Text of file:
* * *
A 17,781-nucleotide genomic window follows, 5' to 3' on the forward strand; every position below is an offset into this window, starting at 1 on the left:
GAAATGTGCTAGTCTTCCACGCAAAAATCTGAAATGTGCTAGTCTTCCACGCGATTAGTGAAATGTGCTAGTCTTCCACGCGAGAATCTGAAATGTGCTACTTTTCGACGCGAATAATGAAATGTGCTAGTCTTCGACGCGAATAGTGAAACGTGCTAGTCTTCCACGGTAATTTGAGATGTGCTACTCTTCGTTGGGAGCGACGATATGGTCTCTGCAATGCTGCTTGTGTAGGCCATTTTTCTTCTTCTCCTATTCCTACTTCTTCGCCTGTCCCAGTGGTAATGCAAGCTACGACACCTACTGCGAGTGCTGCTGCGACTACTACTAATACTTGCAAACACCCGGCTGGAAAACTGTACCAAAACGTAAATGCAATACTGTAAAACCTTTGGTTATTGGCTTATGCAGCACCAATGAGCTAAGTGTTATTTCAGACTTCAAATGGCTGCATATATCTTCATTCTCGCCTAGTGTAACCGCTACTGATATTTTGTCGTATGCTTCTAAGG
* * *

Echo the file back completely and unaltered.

A 17,781-nucleotide genomic window follows, 5' to 3' on the forward strand; every position below is an offset into this window, starting at 1 on the left:
GAAATGTGCTAGTCTTCCACGCAAAAATCTGAAATGTGCTAGTCTTCCACGCGATTAGTGAAATGTGCTAGTCTTCCACGCGAGAATCTGAAATGTGCTACTTTTCGACGCGAATAATGAAATGTGCTAGTCTTCGACGCGAATAGTGAAACGTGCTAGTCTTCCACGGTAATTTGAGATGTGCTACTCTTCGTTGGGAGCGACGATATGGTCTCTGCAATGCTGCTTGTGTAGGCCATTTTTCTTCTTCTCCTATTCCTACTTCTTCGCCTGTCCCAGTGGTAATGCAAGCTACGACACCTACTGCGAGTGCTGCTGCGACTACTACTAATACTTGCAAACACCCGGCTGGAAAACTGTACCAAAACGTAAATGCAATACTGTAAAACCTTTGGTTATTGGCTTATGCAGCACCAATGAGCTAAGTGTTATTTCAGACTTCAAATGGCTGCATATATCTTCATTCTCGCCTAGTGTAACCGCTACTGATATTTTGTCGTATGCTTCTAAGG